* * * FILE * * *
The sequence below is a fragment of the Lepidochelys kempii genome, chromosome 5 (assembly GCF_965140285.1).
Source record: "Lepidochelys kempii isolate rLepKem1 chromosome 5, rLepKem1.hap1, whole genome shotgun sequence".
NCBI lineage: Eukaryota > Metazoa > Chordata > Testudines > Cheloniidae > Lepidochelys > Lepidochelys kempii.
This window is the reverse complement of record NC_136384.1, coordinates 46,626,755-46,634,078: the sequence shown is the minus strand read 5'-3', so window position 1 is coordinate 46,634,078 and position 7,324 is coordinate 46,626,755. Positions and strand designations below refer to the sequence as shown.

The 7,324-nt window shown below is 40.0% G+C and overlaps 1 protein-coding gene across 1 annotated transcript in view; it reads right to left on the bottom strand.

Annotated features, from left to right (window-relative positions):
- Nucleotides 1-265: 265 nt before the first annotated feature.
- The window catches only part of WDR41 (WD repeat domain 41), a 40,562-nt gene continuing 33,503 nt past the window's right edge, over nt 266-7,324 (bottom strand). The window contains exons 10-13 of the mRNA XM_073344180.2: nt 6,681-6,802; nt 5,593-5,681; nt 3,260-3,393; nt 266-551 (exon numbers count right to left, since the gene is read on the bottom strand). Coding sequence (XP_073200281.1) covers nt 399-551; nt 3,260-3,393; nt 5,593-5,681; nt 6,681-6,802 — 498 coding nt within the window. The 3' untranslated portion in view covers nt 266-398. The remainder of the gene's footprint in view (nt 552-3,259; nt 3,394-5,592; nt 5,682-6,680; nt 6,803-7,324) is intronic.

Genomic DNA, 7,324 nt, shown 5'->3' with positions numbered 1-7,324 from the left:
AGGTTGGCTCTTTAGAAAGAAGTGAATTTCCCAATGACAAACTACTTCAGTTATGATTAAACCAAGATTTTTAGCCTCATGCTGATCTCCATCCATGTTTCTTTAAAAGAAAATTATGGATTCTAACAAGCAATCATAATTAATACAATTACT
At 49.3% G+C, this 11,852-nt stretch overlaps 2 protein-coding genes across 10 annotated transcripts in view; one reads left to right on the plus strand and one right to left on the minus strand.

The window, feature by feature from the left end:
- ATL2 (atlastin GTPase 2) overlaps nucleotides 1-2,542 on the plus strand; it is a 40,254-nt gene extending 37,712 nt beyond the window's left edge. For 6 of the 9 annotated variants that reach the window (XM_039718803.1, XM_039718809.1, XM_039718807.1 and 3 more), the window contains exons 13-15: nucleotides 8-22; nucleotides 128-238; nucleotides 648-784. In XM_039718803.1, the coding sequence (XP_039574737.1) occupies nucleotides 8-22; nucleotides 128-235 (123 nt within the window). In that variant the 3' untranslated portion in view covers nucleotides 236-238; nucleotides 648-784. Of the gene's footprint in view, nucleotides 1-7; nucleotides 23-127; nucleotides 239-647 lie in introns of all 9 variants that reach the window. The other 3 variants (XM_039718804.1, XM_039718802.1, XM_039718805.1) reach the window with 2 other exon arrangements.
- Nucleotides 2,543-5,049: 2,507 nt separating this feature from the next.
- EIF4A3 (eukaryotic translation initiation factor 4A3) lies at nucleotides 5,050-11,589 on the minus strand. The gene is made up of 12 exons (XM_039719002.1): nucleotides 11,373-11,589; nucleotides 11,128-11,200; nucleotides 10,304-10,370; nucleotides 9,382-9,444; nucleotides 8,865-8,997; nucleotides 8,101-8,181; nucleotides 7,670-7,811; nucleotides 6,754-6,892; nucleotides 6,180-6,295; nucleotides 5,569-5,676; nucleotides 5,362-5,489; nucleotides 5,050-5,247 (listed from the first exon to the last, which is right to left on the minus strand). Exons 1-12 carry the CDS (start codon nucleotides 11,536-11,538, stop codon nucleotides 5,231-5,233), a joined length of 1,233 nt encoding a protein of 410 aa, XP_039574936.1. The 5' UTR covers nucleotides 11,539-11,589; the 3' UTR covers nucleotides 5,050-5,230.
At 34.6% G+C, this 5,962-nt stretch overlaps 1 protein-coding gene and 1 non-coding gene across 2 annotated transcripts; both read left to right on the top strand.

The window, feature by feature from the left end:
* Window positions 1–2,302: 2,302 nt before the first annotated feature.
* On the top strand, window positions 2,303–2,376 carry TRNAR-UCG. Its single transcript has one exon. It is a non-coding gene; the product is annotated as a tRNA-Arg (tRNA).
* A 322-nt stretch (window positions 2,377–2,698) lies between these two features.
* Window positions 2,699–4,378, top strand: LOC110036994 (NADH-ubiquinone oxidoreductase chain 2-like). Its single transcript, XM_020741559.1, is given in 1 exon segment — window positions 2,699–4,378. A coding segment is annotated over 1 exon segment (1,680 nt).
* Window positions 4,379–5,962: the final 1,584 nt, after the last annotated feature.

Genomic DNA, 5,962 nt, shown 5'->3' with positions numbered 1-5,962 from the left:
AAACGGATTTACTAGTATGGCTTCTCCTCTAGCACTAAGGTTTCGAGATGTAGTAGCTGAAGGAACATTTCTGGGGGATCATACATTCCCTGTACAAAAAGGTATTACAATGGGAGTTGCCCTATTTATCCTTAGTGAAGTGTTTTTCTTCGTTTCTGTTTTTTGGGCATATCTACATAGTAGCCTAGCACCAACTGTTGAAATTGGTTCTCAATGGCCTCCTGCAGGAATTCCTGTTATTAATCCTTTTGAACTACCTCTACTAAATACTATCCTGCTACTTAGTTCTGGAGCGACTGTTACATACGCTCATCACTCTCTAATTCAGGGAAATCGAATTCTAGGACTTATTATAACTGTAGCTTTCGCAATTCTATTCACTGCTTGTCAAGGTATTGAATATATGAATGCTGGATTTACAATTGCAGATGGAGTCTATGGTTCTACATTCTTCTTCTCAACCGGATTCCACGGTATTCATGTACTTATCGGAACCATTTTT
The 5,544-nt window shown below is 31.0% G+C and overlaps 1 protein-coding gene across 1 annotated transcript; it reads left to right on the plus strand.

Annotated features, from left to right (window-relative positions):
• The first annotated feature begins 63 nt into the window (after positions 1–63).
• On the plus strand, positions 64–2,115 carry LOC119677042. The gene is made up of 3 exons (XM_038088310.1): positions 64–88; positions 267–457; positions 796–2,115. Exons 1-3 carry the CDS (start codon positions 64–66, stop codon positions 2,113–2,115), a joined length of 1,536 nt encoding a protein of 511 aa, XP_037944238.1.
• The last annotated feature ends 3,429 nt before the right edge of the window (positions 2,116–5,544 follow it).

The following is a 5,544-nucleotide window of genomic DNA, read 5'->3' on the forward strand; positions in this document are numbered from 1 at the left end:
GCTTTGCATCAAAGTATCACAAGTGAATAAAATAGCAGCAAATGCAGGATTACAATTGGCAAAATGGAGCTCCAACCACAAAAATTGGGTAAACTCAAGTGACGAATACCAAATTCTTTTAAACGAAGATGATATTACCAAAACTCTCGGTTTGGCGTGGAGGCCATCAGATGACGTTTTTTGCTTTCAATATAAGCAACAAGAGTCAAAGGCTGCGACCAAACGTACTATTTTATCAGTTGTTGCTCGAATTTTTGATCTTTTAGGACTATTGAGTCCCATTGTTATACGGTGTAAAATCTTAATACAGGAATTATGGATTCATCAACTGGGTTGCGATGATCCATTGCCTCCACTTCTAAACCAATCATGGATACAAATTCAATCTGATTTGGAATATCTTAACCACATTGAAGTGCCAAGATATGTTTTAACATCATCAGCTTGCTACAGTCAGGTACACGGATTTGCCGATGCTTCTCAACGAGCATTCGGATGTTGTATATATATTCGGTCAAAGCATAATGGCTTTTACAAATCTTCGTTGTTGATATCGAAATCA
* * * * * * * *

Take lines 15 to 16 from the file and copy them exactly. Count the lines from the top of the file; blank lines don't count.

- EIF4A3 (eukaryotic translation initiation factor 4A3) lies at nucleotides 5,050-11,589 on the minus strand. The gene is made up of 12 exons (XM_039719002.1): nucleotides 11,373-11,589; nucleotides 11,128-11,200; nucleotides 10,304-10,370; nucleotides 9,382-9,444; nucleotides 8,865-8,997; nucleotides 8,101-8,181; nucleotides 7,670-7,811; nucleotides 6,754-6,892; nucleotides 6,180-6,295; nucleotides 5,569-5,676; nucleotides 5,362-5,489; nucleotides 5,050-5,247 (listed from the first exon to the last, which is right to left on the minus strand). Exons 1-12 carry the CDS (start codon nucleotides 11,536-11,538, stop codon nucleotides 5,231-5,233), a joined length of 1,233 nt encoding a protein of 410 aa, XP_039574936.1. The 5' UTR covers nucleotides 11,539-11,589; the 3' UTR covers nucleotides 5,050-5,230.
At 34.6% G+C, this 5,962-nt stretch overlaps 1 protein-coding gene and 1 non-coding gene across 2 annotated transcripts; both read left to right on the top strand.